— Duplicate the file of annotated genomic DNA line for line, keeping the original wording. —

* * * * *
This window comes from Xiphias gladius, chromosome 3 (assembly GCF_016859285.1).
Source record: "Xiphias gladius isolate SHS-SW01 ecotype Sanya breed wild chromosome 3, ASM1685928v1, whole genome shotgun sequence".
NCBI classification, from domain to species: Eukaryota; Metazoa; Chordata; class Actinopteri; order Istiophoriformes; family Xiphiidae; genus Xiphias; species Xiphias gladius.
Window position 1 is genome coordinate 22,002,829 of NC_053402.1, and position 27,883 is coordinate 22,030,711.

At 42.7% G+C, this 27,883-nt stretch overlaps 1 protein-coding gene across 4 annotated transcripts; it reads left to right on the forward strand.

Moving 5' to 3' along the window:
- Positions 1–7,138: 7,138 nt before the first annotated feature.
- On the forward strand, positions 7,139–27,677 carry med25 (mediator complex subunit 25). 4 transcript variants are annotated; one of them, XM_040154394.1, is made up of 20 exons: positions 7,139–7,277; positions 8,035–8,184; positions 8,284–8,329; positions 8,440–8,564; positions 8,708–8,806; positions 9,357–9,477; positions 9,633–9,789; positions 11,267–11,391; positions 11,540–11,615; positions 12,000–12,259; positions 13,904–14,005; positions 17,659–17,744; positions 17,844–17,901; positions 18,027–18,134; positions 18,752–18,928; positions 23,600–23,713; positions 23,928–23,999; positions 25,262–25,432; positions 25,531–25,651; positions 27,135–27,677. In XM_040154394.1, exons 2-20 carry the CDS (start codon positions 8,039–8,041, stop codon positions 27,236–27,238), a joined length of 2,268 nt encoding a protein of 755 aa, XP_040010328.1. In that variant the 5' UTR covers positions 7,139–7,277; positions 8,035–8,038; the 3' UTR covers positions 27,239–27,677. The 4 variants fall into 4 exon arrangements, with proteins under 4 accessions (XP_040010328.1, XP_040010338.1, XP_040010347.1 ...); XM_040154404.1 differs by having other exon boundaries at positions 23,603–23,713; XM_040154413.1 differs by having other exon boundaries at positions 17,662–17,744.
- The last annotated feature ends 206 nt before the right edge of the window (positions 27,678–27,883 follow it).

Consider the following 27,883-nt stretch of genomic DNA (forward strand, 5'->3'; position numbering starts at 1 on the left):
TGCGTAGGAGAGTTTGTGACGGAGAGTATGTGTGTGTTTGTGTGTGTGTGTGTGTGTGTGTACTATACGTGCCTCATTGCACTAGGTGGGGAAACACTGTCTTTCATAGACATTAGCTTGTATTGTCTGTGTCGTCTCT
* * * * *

This window comes from Xiphias gladius, chromosome 3 (assembly GCF_016859285.1).
Source record: "Xiphias gladius isolate SHS-SW01 ecotype Sanya breed wild chromosome 3, ASM1685928v1, whole genome shotgun sequence".
NCBI classification, from domain to species: Eukaryota; Metazoa; Chordata; class Actinopteri; order Istiophoriformes; family Xiphiidae; genus Xiphias; species Xiphias gladius.
Window position 1 is genome coordinate 22,002,829 of NC_053402.1, and position 27,883 is coordinate 22,030,711.

At 42.7% G+C, this 27,883-nt stretch overlaps 1 protein-coding gene across 4 annotated transcripts; it reads left to right on the forward strand.

Moving 5' to 3' along the window:
- Positions 1–7,138: 7,138 nt before the first annotated feature.
- On the forward strand, positions 7,139–27,677 carry med25 (mediator complex subunit 25). 4 transcript variants are annotated; one of them, XM_040154394.1, is made up of 20 exons: positions 7,139–7,277; positions 8,035–8,184; positions 8,284–8,329; positions 8,440–8,564; positions 8,708–8,806; positions 9,357–9,477; positions 9,633–9,789; positions 11,267–11,391; positions 11,540–11,615; positions 12,000–12,259; positions 13,904–14,005; positions 17,659–17,744; positions 17,844–17,901; positions 18,027–18,134; positions 18,752–18,928; positions 23,600–23,713; positions 23,928–23,999; positions 25,262–25,432; positions 25,531–25,651; positions 27,135–27,677. In XM_040154394.1, exons 2-20 carry the CDS (start codon positions 8,039–8,041, stop codon positions 27,236–27,238), a joined length of 2,268 nt encoding a protein of 755 aa, XP_040010328.1. In that variant the 5' UTR covers positions 7,139–7,277; positions 8,035–8,038; the 3' UTR covers positions 27,239–27,677. The 4 variants fall into 4 exon arrangements, with proteins under 4 accessions (XP_040010328.1, XP_040010338.1, XP_040010347.1 ...); XM_040154404.1 differs by having other exon boundaries at positions 23,603–23,713; XM_040154413.1 differs by having other exon boundaries at positions 17,662–17,744.
- The last annotated feature ends 206 nt before the right edge of the window (positions 27,678–27,883 follow it).

Consider the following 27,883-nt stretch of genomic DNA (forward strand, 5'->3'; position numbering starts at 1 on the left):
TGCGTAGGAGAGTTTGTGACGGAGAGTATGTGTGTGTTTGTGTGTGTGTGTGTGTGTGTGTACTATACGTGCCTCATTGCACTAGGTGGGGAAACACTGTCTTTCATAGACATTAGCTTGTATTGTCTGTGTCGTCTCT